“Never in my life have I felt inferior,” he tells me. “Never, not ever. Ain’t never looked at a white boy and thought that motherfucker is better than me. Under no circumstances. Stupidity when it confronts intellect does not retreat. Intellect when it meets stupidity ain’t got no choice but to retreat. ‘Cause the first thing you say is, ‘Oops, you stupid.’” (187-8)

  2. jedi mind tricks:

    “But the chess clock to my right taunts me like a grade school bully as it winds down from twenty-five minutes toward zero. I have these great letters, but no place to score a lot of points with them.” (2)

    “In a way, the living room player is lucky. He has no idea how miserably he fails with almost every turn, how many possible words or optimal plays slips by unnoticed. The idea of Scrabble greatness doesn’t exist for him.” (128)

    “But a question lingers in my mind: Did the game create the personality or was the personality attracted to the game? Was Scrabble the symptom or the cause? And how can you be sure?” (162)

    “I want a return on my investment. I want a return of glory on my investment of time.” (192)

  3. from humble beginnings:

    “Scrabble isn’t like any of the other thinking-person’s board games, for one reason: Someone owns it. Chess and backgammon, which have been played and studied for centuries, are nonproprietary. Anyone can make a copy. As such, there’s a sort of theoretical purity about them, as if they were handed down from the gods for humankind’s analysis and bemusement.” (22)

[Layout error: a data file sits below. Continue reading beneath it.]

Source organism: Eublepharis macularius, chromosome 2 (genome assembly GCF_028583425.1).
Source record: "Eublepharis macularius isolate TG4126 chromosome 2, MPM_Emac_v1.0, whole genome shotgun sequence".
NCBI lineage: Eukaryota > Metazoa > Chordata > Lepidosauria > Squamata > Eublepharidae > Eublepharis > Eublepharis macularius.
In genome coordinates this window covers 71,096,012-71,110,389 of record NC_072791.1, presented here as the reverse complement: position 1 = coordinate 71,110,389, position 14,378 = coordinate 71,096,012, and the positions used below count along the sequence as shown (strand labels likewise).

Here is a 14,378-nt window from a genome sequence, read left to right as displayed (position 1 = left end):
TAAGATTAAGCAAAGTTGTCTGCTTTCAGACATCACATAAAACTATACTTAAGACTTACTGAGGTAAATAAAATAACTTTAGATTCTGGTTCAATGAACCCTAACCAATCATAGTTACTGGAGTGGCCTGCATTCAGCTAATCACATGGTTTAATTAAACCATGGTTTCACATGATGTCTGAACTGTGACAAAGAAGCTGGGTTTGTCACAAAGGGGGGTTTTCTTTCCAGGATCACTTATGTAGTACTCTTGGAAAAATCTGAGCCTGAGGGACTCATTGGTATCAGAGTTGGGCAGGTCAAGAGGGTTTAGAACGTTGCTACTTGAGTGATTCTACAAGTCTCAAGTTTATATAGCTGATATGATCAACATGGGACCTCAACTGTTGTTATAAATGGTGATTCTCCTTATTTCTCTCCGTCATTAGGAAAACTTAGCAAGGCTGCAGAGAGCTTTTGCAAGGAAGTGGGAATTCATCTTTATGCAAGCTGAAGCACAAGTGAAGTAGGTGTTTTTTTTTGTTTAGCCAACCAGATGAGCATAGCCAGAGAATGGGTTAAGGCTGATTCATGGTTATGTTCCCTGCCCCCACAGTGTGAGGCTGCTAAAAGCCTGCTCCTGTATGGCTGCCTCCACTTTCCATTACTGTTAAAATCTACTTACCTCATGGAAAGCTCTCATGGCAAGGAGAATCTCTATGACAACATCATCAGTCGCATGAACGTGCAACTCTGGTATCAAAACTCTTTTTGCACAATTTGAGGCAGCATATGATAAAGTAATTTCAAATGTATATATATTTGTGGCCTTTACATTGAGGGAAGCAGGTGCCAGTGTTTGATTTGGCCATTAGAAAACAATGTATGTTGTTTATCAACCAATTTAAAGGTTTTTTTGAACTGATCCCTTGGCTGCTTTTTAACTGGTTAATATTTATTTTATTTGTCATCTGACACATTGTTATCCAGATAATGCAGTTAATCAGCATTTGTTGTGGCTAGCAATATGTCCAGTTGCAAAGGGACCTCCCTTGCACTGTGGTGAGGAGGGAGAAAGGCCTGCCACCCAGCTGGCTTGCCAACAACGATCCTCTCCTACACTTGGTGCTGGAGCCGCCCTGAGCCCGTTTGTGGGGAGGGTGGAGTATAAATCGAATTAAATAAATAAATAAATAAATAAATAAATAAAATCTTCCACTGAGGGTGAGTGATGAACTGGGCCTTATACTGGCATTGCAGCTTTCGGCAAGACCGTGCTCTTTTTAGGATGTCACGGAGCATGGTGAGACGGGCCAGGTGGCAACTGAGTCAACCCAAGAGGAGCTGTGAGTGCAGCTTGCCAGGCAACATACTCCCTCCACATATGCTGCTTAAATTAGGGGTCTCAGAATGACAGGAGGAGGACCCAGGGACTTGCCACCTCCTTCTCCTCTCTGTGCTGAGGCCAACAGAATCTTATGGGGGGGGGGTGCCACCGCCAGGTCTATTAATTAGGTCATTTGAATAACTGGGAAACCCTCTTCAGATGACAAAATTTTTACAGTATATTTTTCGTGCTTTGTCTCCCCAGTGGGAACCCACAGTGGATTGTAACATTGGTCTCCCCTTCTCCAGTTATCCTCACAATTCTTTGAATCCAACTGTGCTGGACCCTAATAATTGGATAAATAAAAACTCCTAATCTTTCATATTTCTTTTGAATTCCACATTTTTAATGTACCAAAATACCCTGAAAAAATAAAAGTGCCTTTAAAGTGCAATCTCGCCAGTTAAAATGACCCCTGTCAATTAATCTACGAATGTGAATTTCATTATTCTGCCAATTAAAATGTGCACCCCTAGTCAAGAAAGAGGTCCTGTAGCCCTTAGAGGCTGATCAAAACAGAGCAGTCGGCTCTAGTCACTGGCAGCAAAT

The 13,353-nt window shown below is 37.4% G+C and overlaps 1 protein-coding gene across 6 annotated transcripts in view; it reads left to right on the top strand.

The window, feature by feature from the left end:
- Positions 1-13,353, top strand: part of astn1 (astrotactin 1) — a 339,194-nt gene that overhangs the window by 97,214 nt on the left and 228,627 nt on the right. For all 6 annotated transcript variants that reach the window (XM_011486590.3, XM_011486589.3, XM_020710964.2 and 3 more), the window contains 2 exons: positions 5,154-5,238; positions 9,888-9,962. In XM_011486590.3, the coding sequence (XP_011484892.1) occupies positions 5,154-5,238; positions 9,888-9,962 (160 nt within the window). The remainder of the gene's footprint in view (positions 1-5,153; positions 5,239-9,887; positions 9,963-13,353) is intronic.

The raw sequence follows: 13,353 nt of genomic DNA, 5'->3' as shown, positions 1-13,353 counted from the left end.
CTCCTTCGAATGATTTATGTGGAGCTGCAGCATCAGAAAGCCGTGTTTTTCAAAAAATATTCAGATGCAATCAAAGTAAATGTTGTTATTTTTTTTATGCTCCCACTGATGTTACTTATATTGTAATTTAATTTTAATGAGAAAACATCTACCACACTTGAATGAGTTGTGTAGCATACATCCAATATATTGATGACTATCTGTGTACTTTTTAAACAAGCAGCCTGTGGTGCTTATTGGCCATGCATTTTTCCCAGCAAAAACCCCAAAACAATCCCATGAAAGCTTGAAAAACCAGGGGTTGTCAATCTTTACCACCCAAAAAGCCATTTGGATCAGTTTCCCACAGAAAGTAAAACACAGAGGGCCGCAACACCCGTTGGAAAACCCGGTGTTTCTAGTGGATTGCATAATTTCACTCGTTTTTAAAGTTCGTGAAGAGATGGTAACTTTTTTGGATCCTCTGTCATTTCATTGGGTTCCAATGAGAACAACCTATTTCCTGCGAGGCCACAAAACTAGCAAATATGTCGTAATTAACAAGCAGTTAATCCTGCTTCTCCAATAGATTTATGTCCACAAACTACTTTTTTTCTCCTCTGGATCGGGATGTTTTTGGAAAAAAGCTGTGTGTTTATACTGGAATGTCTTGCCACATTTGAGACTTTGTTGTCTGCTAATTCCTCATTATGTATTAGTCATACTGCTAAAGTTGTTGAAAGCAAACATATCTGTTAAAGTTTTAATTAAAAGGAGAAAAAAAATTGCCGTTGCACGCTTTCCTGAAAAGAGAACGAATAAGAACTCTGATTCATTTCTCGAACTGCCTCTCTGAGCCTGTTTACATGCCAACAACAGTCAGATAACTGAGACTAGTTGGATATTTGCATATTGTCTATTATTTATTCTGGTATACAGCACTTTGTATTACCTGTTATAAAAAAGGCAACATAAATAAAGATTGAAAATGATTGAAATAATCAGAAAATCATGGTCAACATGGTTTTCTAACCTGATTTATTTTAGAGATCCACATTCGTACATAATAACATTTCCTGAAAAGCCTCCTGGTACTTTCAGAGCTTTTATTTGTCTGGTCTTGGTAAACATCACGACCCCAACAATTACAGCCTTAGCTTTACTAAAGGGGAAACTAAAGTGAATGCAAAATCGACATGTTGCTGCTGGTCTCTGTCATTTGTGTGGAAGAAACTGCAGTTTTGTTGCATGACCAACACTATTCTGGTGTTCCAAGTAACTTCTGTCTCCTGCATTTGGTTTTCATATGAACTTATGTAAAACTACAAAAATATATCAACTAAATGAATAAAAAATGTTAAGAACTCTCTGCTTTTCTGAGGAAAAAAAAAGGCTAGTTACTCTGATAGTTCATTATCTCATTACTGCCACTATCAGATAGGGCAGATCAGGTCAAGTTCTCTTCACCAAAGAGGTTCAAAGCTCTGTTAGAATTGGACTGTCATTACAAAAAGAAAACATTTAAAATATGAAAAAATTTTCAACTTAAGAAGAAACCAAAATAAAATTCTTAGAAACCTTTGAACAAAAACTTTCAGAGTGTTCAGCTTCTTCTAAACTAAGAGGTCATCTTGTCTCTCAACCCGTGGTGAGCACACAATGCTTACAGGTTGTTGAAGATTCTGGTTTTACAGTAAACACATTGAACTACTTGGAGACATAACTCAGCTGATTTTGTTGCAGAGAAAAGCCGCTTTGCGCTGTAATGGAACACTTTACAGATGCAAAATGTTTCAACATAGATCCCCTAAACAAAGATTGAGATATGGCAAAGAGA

“Scrabble hardly has a romantic or mythic history. The game was invented by an unemployed, young New York architect named Alfred Mosher Butts during the Depression. The timing was right. A new game, one of skill and chance, Butts figured, would be a welcome diversion for down-on-their-luck Americans like the inventor himself.” (22)

    “Because Butts lived in the twentieth century, his game had to be protected legally; it couldn’t just exist. Just as war begat chess, the advancing state of communications in America all but mandated creation of a language-based strategy game. Butts invented a game that filled a void in the hierarchy of games, and in the culture.” (99)

    “The country’s shimmering, suburban, stay-at-home, postwar prosperity was fertile soil for the sudden rise of Scrabble. What better way to demonstrate the American know-how and ingenuity that had just saved the world than with a game that tested one’s knowledge and creativity? What better way to luxuriate in the greatest prosperity the nation had ever known than by relaxing over a board game that, unlike Monopoly (Depression-era wealth fantasies) or Life (turn-of-the-century moralism), had no intentional social overtones? Leisure time was a concept just taking root, and what could be more leisurely, if not decadent, than Scrabble? It was a game of the mind that often took hours to play. America finally could devote itself to trivial pastimes. The country was infused with prosperity and suddenly enamored of education. Scrabble fit.” (102-3)